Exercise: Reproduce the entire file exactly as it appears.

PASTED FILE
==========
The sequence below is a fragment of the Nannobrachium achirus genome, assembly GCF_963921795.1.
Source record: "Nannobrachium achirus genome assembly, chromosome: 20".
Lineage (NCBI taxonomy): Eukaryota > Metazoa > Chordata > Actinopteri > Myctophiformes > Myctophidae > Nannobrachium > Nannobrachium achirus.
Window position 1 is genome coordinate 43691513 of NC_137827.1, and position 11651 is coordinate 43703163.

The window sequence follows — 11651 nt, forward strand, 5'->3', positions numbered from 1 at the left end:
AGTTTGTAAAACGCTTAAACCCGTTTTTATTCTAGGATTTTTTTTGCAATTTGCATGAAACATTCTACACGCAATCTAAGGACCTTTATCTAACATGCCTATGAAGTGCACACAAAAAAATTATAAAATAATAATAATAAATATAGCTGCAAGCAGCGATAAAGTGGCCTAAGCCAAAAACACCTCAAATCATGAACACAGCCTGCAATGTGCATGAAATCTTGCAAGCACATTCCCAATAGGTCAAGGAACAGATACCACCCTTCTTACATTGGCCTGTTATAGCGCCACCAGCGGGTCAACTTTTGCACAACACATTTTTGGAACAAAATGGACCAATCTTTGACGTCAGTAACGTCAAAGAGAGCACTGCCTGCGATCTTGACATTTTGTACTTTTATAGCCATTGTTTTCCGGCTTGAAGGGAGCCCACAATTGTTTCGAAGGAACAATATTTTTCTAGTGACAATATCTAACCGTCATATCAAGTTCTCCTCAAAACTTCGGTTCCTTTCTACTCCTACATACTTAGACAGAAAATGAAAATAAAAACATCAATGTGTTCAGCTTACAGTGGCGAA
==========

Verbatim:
The sequence below is a fragment of the Nannobrachium achirus genome, assembly GCF_963921795.1.
Source record: "Nannobrachium achirus genome assembly, chromosome: 20".
Lineage (NCBI taxonomy): Eukaryota > Metazoa > Chordata > Actinopteri > Myctophiformes > Myctophidae > Nannobrachium > Nannobrachium achirus.
Window position 1 is genome coordinate 43691513 of NC_137827.1, and position 11651 is coordinate 43703163.

The window sequence follows — 11651 nt, forward strand, 5'->3', positions numbered from 1 at the left end:
AGTTTGTAAAACGCTTAAACCCGTTTTTATTCTAGGATTTTTTTTGCAATTTGCATGAAACATTCTACACGCAATCTAAGGACCTTTATCTAACATGCCTATGAAGTGCACACAAAAAAATTATAAAATAATAATAATAAATATAGCTGCAAGCAGCGATAAAGTGGCCTAAGCCAAAAACACCTCAAATCATGAACACAGCCTGCAATGTGCATGAAATCTTGCAAGCACATTCCCAATAGGTCAAGGAACAGATACCACCCTTCTTACATTGGCCTGTTATAGCGCCACCAGCGGGTCAACTTTTGCACAACACATTTTTGGAACAAAATGGACCAATCTTTGACGTCAGTAACGTCAAAGAGAGCACTGCCTGCGATCTTGACATTTTGTACTTTTATAGCCATTGTTTTCCGGCTTGAAGGGAGCCCACAATTGTTTCGAAGGAACAATATTTTTCTAGTGACAATATCTAACCGTCATATCAAGTTCTCCTCAAAACTTCGGTTCCTTTCTACTCCTACATACTTAGACAGAAAATGAAAATAAAAACATCAATGTGTTCAGCTTACAGTGGCGAA